Last week, the information technology (IT) industry trade publication Government Computer News, held its annual Awards Gala at the Washington Hilton - known as the Academy Awards night for government contractors. This contractor-sponsored extravaganza honored government and industry partnering to achieve “excellence.” We’re not sure what that means exactly, but a number of reports from the dinner indicate that contractors feted themselves for landing large government contract awards, and for generally doing everything they can to permeate all facets of government agency operations, making the distinctions between public servants and their contractor “partners” ever more blurred. Particularly disturbing were the honors bestowed on current government executives, including General James Cartwright, commander of U.S. Strategic Command, and John Johnson, Assistant Commissioner of the Federal Acquisition Service at the General Services Administration. These government leaders may very well merit praise for their service on behalf of the public, but it is quite disconcerting to see that praise lavished upon them by contractors who receive billions of dollars a year in contract awards from the organizations these people run.
The sponsors of the event claim that over 1,000 people attended the black-tie reception and dinner in the main ballroom where they dined on scallops and prime rib. It was reportedly an impressive sight, with a multimedia display, and videos of leading government and industry executives touting the benefits of “partnering.” As might be expected, the event was underwritten by “sponsors,” which included virtually every large and mid-sized government IT contractor, including Lockheed-Martin, Boeing, and Northrop-Grumman.
However, everyone I talked to said the evening’ highlight was clearly when Hall of Fame Inductee and contractor lobbyist, Steven Kelman spoke. For those of you who are unfamiliar with Mr. Kelman, he is widely credited as being the architect of our government’s current contracting system. Kelman, who as always was introduced as a Harvard Kennedy School professor and former OMB Office of Federal Procurement Policy Administrator (ignoring his role as industry lobbyist), addressed the crowd twice -- the first time through a short video sequence streamed on the large display screens in the banquet hall, and then again “live” when he was presented with his Hall of Fame award.
While we don’t have a transcript of Mr. Kelman’s comments, reports indicate that in his video presentation, he made a point of stating that transparency, small business interests, and accountability are not key issues in government contracting. According to Mr. Kelman, the key issue is supporting the accomplishment of agency mission. We don’t have a problem with supporting accomplishment of agency mission, but we think that transparency and accountability are pretty important too. In fact, if you are successfully accomplishing the agency’s mission, accountability shouldn't be that scary, should it? And speaking of mission accomplishment, we really wonder whether the contractor “partners” are focused on contributing to these goals in a cost effective manner.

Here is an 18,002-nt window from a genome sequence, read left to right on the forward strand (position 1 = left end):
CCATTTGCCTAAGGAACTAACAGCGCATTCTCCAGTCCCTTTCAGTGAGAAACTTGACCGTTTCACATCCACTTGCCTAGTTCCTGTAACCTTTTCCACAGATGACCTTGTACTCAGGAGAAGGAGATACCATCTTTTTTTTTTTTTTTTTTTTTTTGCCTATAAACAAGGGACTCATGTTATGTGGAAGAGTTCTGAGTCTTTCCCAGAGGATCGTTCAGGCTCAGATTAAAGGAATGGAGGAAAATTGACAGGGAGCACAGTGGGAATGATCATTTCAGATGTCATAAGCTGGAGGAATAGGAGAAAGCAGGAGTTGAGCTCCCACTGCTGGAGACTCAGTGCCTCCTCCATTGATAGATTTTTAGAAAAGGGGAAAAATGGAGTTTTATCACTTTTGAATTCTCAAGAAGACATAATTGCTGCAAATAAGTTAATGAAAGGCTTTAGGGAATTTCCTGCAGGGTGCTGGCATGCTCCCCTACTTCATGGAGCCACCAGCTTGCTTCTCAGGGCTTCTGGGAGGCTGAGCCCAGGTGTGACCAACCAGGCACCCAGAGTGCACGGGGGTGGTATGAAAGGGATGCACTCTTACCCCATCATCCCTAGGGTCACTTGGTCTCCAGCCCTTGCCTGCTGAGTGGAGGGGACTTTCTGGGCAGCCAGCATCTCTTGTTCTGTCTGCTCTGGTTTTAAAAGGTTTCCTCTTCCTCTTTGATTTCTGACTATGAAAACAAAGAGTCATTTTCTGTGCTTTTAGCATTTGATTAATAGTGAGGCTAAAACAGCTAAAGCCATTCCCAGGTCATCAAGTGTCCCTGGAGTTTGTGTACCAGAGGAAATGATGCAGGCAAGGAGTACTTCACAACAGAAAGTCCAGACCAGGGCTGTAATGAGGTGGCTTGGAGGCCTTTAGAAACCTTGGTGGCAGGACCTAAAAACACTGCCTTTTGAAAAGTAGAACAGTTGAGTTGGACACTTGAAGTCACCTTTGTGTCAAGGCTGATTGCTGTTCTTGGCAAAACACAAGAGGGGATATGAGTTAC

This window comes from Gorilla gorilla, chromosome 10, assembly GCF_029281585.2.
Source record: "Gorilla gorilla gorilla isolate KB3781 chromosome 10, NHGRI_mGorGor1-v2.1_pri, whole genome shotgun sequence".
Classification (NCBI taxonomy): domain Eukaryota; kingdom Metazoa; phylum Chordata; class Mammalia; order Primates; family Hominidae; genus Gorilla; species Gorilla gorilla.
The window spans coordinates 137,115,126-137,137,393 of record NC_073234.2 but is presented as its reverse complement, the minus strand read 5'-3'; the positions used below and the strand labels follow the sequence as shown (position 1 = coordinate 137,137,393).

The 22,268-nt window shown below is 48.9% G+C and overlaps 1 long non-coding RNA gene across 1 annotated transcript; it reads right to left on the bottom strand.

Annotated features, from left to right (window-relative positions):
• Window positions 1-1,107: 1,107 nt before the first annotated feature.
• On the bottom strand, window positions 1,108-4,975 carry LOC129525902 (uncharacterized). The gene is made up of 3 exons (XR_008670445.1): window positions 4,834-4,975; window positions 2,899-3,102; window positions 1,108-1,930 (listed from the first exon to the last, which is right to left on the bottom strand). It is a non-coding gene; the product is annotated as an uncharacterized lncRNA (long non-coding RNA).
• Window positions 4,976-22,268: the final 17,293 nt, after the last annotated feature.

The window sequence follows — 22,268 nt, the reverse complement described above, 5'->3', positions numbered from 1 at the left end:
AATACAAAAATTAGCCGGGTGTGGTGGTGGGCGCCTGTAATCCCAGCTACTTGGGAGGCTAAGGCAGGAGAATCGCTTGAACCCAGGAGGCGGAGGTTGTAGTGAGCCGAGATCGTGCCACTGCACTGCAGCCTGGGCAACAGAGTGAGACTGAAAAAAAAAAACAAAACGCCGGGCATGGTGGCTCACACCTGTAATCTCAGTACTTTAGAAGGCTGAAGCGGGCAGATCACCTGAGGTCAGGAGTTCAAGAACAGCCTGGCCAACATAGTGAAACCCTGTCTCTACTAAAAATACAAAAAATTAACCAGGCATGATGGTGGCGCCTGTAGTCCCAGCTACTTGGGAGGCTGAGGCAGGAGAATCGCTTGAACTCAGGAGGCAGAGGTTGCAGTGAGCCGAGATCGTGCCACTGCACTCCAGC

Kelman continued with his usual theme of criticizing what he calls the “fear industry”, which this time he defined as including Inspectors General, some reporters and some elected officials. (It appears he doesn’t understand that these independent overseers are necessary because too many times, the very contracting officers Kelman thinks he is defending, like Bunny Greenhouse, tried to fix the system from the inside but were prevented at every step.) However, what took several people in the audience aback, along with those of us at POGO, was Kelman’s comparison of these “fear industry” mongers, as being akin to 19th century management in their attitude toward workers in the New England textile mills. One witness marveled that he even went so far as to compare the “fear industry” to -- get this -- slave-masters, and civil servants to slaves.
Really? Those who dare to question or even criticize the current contracting system are that bad? Look, we share Kelman’s loyalty to civil servants. However, the civil servants we hear from tell us their biggest concern is that contractors are increasingly influencing or even dictating government policies, making it harder for them to do their job protecting the public interest. The good news is some of the high rollers in the government contracting industry who were there to hear this craziness were themselves appalled. They are beginning to remember that they are taxpayers too, and they are quietly glad there are some people out there who are paying attention.
- Danielle Brian